Maternity and Pregnancy Discrimination at Work: In case a woman is pregnant, some employers do not even like to interview them. Many females at their workplace hide their pregnancy just because of the fear of getting fired. Sometimes, they are even demoted. 

3. Write a easy on gender based division of labour. 

Ans : Division of labour on the basis of sex has been a universal feature of the human society. Women and men have been assigned different works and responsibilities everywhere. This division of labour is of more right and structured type especially in ancient and traditional societies. In most of the traditional societies, child rearing and home maintenance are normally regarded as woman’s task, while hunting and fighting are always reserved for man. Sexual division of labour seems to have a biological base especially in simple primitive societies. Thus, men are generally given tasks that require vigorous physical activity such as hunting, fishing in the deep sea, or herding. Women, on the other hand, are assigned tasks that do not require much of physical strength and can be performed close to home. Thought this is a typical scene found in most of the societies, there is great cross-cultural variation in the kind of labour that is considered appropriate for men and women. 

Cooking the manufacture and repair of clothing, pottery making, and fire making and tending are predominantly female activities। Agriculture, on the contrary, which includes the preparation, planning, and cultivation of the soil, is an activity shared almost equally by the two sexes. It provides a cross-cultural comparison of the division of labour based on sex. 

(a) Cross-cultural variations in division of labour by sex: It makes it clear that there is great cross-cultural variation in the tasks that are considered appropriate for men and women. In many societies, the division of labour is completely different from that of the one that we find in the modern societies. The general tendency, however, is for man to be responsible for tasks involving strenuous effort or great hard work and for women to be responsible for tasks that can be performed near the home. Gender roles are not inborn. 

Further, gender roles are not wholly determined by a society’s relationship to its environment. Although all hunting-gathering societies sent men out to hunt while women cared for the home, in early agrarian societies there was a less rigid division of labour. 

(b) Influence of culture on gender roles: The cross-cultural study of division of labour by sex makes it evident that gender roles are highly influenced by culture. Male and female roles are not necessarily fixed for all time even though the relationship of earlier societies to their natural environment often required a division of labour by sex. They can and do change as cultures adapt to new environmental and social conditions. 

(c) The Impact of Technology: As a result of advances in technology, the greater strength of males becomes less important, and it makes less sense to maintain the earlier divisions of labour. In fact, the modern societies have demanded more involvement of women in a broader range of tasks. This has given rise to a demand that women should not be excluded from access to any roles, including those that are associated with hight levels of power and prestige.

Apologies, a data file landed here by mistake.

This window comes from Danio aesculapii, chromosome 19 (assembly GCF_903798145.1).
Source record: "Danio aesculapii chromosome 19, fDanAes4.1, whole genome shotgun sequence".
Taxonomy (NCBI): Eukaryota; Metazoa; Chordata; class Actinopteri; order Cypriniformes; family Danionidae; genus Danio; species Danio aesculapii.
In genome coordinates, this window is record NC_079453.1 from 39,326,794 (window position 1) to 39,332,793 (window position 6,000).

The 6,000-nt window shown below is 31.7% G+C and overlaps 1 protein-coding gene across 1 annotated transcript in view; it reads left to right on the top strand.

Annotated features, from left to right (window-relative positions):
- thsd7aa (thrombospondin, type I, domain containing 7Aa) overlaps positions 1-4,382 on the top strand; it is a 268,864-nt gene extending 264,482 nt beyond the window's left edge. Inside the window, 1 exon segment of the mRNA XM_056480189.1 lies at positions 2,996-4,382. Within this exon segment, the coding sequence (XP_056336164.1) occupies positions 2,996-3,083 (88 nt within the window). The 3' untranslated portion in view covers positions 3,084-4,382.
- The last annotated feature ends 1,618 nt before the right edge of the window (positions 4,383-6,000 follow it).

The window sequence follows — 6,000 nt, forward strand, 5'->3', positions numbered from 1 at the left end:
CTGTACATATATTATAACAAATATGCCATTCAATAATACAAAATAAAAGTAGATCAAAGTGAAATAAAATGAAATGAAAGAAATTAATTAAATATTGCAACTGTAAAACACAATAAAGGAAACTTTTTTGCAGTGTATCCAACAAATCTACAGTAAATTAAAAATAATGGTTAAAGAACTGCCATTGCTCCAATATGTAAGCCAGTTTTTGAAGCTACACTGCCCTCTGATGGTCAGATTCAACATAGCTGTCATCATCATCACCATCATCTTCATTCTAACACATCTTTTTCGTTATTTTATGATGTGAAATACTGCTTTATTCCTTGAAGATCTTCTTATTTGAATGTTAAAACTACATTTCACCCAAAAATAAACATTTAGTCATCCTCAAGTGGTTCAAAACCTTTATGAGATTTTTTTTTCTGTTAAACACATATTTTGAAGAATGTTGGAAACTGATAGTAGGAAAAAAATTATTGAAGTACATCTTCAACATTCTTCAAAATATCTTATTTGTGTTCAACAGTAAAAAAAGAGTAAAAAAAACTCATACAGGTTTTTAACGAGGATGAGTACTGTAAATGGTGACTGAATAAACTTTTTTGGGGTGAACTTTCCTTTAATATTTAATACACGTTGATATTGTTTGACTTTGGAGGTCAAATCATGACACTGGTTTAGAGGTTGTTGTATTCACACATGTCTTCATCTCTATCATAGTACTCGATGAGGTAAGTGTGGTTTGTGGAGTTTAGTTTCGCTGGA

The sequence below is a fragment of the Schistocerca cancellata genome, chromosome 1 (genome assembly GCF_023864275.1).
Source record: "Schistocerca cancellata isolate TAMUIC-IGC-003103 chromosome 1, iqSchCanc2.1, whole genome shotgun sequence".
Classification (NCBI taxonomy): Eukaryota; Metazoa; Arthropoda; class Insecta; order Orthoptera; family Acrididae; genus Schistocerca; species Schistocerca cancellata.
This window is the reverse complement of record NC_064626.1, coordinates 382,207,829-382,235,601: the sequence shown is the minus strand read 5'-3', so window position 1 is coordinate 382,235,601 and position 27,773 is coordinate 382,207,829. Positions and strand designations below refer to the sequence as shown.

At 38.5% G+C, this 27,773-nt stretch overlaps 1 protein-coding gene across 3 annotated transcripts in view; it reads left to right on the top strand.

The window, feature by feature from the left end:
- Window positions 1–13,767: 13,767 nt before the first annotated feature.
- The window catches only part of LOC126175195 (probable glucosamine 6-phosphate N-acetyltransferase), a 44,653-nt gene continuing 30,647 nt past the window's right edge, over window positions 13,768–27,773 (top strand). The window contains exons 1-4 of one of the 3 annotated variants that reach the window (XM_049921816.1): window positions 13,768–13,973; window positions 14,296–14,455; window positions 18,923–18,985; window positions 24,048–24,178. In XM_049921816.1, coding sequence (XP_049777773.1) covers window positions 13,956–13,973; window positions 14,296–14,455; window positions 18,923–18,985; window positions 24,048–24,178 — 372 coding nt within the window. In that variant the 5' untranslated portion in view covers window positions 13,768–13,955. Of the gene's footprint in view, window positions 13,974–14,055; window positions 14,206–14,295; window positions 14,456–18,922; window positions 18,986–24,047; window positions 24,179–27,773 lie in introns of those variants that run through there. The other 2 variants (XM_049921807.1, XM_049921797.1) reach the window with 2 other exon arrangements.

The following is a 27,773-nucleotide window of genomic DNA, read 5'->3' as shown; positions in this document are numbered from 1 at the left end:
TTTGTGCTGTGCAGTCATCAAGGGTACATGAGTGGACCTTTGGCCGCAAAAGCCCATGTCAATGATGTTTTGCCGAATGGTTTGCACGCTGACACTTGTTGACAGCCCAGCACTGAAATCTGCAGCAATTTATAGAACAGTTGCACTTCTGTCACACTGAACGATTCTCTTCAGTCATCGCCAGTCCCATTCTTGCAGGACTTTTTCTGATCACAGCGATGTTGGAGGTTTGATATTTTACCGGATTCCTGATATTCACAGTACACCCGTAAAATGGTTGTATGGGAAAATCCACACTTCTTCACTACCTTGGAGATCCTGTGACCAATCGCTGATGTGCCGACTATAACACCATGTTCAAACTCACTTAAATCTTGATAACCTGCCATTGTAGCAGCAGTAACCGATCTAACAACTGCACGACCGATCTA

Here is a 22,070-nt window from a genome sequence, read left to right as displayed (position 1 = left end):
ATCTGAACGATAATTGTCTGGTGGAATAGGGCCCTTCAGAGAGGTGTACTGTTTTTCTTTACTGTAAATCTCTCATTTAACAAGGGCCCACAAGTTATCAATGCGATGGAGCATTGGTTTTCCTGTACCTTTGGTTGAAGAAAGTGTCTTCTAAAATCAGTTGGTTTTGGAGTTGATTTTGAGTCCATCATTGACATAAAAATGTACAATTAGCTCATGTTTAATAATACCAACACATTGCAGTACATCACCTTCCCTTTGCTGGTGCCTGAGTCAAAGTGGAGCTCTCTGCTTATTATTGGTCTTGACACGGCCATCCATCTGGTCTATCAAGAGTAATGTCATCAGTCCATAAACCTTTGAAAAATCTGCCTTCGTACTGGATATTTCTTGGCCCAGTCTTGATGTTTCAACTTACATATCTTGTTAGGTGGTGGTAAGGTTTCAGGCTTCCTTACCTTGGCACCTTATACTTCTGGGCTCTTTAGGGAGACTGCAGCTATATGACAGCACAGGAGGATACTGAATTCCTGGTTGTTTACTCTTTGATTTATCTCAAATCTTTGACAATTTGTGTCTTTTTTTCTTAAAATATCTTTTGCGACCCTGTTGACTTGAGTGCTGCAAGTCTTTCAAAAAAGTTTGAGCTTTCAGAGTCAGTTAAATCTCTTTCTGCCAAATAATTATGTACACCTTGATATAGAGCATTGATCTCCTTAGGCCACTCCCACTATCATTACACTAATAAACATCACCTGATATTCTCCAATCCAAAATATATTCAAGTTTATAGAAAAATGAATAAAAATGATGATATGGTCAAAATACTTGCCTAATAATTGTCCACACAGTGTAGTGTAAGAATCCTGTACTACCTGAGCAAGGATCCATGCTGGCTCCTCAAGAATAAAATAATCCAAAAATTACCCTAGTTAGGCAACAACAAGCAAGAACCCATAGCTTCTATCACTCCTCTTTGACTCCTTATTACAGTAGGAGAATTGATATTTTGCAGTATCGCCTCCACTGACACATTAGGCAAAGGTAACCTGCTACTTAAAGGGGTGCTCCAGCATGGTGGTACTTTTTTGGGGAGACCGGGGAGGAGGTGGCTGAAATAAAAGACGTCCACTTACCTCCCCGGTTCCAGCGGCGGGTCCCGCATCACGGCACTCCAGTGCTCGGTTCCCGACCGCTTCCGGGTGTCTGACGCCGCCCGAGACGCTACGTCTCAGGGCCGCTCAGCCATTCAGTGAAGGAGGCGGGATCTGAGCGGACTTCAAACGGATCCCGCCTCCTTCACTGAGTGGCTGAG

4. Is sex the same as gender? What is the difference between male and female?

Ans : The distribution between sex and gender differentiates a person’s biological sex (the anatomy of an individual’s reproductive system, and secondary sex characteristics) from that person’s gender, which can refer to either social roles based on the sex of the person (gender role) or personal identification of one’s own. 

Sexual dimorphism is a term for the phenotypic difference between males and females of the same species. Direct sex difference follow a bimodal distribution. For example, most males are taller and stronger than females, but an individual female could be taller and stronger than an individual male. 

5. What does being masculine mean? What are the characteristics of masculinity?

Ans : Masculinity (also called manhood or manliness) is a set of attributes, behaviours, and roles associated with boys and men. As a social construct, it is distinct from the definition of the male biological sex. 

However, alongside this trend of men embracing their softer side seems to be an omission, dismissal, and (at times even) demonising of traditionally masculine or male traits, e.g. protectiveness, competitiveness, aggressiveness, assertiveness, sexual appetite, deference to truth over feeling, passion, confidence. 

6. What is femininity and masculinity? What is masculinity and femininity culture?

Ans : The terms masculinity and femininity refer to traits or characteristics typically associated with being male or female, respectively. In other words, people can be classified as either masculine or feminine. A masculine culture is made up of male gender roles that focus on values such as money, success, and competition. These cultures consists of a need for power, assertiveness, dominance, and wealth and material success.


1. Briefly explain the distinctions between sex and gender.